What a gentler world we live in!
After a season of galloping ambition and championing of your principles, Mayor Mike, it’s time to lay down the reins. We have no reason to complain about your leadership, the scandals and slings and arrows be damned, thank you for this opportunity to have even more fun. We’ll miss your infectious enthusiasm and fire in the belly.
After the bell rings, you’ll like the change.
The people of New York City deserve a second look. More than any office of the mayor in our nation, this job offers an opportunity to see what we can do with such a great city.
There is much to do.
Recreate a democratic culture
Even though I began as a New Yorker—thanks to your father—we must be your ambassadors abroad. At next month’s United Nations General Assembly in New York, I want to bring together mayors from around the world to listen to your concerns and to try to show them how we can overcome our divisive issues. New York can demonstrate that our diversity works together. It is vital to win those close elections. You’ve seen how our showdowns have cost the city billions. But electing more moderates can help us create more civic stability.
Empower the people
I want to reform, reinvigorate and involve the public by empowering them to have a greater voice in the New York City government and to provide us with data about their problems and where they want to see the city go.
Remember the 40/80 Rule
This no-brainer rule means, no matter how big we are, no rule will stand in the way of getting a project built. It means all parks, and they have an overall architectural interpretation, can be developed in full public view. It means 100 percent of the city will be included in the public space and that businesses and houses not connected to schools and public services will be responsible for their own infrastructure.
He starts by creating an open lettary on New York City’s Department of Economic Development, which will provide opportunities for Staten Island workers. We need to create new jobs to keep our cities economy going. We have plenty of manufacturing jobs going overseas. Jobs to electrify the subways are needed. New buildings or development can accommodate them. After all, nobody likes to stand on a construction site waiting to pay in lieu of taxes.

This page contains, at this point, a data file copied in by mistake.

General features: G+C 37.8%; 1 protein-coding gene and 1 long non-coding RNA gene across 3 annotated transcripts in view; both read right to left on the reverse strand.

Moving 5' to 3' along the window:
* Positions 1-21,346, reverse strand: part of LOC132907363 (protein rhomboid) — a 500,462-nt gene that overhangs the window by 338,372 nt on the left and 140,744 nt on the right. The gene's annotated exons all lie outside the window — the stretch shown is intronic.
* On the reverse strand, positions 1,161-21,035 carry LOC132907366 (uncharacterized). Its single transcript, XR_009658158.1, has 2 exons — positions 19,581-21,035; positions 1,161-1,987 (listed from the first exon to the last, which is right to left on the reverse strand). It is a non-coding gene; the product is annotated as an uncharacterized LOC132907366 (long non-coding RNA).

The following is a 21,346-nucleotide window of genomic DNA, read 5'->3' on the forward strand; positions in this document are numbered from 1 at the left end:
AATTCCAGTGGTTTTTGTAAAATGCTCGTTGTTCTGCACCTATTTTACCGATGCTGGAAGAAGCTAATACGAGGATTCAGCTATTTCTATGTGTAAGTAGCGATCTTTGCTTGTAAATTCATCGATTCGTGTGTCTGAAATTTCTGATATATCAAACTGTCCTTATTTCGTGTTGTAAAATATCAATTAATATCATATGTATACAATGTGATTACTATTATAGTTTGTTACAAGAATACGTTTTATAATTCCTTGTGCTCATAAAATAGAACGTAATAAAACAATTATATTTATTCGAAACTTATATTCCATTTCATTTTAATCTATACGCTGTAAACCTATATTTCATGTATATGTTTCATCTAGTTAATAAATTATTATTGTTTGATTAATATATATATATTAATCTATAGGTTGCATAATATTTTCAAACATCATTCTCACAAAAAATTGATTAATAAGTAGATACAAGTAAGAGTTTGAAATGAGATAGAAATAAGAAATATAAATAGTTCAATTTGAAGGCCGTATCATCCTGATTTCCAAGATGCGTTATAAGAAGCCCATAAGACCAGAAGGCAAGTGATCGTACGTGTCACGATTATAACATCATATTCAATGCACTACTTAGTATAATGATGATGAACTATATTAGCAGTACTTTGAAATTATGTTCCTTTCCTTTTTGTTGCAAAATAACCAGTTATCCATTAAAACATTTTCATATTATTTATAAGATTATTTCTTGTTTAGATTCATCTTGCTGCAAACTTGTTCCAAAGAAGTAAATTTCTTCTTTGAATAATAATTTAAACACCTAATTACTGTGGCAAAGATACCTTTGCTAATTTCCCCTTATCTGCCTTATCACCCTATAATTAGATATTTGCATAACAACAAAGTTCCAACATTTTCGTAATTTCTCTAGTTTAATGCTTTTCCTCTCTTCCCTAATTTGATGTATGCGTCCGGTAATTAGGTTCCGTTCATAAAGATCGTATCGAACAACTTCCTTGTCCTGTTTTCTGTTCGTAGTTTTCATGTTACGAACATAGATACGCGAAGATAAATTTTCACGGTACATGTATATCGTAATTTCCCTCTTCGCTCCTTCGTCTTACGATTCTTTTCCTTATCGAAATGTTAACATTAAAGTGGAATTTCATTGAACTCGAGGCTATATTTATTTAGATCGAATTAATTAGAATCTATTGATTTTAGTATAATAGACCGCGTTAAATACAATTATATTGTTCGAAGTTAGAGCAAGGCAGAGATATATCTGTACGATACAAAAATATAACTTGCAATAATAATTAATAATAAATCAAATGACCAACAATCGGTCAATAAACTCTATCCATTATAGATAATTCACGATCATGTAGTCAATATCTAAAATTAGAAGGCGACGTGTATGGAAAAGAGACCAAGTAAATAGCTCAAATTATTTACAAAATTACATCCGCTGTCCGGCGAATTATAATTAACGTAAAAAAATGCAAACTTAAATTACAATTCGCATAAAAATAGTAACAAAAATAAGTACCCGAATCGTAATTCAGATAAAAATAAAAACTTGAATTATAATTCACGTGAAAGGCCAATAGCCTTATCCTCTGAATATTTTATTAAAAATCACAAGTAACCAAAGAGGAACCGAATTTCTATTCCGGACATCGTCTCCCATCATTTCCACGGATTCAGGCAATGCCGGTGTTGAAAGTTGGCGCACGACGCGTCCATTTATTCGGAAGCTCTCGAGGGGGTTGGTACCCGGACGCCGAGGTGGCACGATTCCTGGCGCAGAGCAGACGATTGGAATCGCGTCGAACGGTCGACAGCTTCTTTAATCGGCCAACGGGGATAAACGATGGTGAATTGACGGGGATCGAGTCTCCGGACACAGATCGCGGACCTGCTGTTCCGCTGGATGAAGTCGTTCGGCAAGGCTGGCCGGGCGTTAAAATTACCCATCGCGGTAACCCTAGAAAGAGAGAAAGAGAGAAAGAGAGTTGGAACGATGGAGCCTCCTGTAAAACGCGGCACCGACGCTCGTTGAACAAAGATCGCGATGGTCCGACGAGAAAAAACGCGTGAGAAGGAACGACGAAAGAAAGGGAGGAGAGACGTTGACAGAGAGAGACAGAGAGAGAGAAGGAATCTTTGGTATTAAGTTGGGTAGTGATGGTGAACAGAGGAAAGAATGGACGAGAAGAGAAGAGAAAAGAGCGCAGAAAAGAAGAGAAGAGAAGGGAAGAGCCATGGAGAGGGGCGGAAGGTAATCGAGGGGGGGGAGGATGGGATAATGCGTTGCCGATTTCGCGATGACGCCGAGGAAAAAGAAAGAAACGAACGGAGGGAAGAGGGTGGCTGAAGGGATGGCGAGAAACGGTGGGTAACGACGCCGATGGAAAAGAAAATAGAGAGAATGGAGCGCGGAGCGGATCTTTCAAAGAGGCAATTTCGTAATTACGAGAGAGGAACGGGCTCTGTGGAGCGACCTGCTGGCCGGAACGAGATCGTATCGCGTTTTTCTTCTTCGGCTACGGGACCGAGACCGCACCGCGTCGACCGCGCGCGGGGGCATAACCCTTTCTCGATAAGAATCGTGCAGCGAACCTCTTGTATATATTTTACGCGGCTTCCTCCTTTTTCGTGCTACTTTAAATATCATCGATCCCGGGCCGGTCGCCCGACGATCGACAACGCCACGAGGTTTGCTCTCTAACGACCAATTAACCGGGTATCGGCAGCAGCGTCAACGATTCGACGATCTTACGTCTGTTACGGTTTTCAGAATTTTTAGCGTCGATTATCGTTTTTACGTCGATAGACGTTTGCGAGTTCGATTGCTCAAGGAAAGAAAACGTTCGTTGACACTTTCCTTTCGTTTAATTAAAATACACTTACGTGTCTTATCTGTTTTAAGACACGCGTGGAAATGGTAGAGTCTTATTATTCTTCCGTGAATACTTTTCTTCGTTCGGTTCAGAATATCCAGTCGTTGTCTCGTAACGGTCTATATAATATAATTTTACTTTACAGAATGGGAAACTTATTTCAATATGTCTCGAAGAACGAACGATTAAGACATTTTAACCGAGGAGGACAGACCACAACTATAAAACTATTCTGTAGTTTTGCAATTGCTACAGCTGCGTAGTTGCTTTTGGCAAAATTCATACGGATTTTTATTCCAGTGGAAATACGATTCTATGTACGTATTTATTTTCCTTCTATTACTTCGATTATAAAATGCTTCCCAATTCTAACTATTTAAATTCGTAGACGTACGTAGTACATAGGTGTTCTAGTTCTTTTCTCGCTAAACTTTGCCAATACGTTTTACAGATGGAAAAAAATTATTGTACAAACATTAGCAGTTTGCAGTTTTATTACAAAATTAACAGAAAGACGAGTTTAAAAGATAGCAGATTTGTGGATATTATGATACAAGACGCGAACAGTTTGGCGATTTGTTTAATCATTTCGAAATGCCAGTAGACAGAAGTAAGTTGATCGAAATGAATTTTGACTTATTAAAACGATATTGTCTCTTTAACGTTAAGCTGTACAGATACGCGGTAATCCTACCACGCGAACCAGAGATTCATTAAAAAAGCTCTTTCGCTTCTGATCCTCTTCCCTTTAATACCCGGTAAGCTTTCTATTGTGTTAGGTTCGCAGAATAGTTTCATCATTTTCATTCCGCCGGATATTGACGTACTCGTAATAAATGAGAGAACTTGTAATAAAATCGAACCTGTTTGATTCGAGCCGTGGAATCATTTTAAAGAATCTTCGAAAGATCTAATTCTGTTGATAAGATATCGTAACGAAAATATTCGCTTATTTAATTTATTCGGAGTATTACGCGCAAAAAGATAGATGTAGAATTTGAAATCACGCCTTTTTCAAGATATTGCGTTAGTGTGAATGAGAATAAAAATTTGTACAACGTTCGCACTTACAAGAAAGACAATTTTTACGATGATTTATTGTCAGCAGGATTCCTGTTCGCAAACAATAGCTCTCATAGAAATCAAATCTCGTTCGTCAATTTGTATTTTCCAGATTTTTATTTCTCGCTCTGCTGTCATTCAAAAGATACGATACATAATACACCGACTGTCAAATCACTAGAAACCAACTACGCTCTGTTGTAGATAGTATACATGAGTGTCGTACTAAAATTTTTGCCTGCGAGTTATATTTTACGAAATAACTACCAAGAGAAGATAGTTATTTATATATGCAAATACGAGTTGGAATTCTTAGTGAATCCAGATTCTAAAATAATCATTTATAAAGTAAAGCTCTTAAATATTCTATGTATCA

Look into making our municipal computers secure
Do any of you know of anyone who has tried logging on to their CUNY account for years and gotten kicked off for using an email address with a lower than “MSRP” billing address? Imagine how much money that can save us.
Next year I want to create a robust, nonstop text line for anyone who has a service issue or whether they are concerned about an issue on their block. I’ll make that happen. We can get everything done that needs to be done, and we all can do it at a cheaper cost.
Have we never been talking about ways to save money? We do. And we’re going to talk about it.
I’m throwing out my own ideas and you will be hearing the kind of things I might say if you ask me.
And one more thing. The future. I mean, you. Your future. Can you really compete with the other cities like Santa Monica or Minneapolis? Let’s face it. What do you do to get more attention? Even though it may not be in line with our primary political views—some people are sick of the drill—it seems like we have to run for office to get a shot at the post of mayor. New York is an open city and it doesn’t need to be regimented. If you want to have a voice, come and get a seat at the table and try to get some of what you want.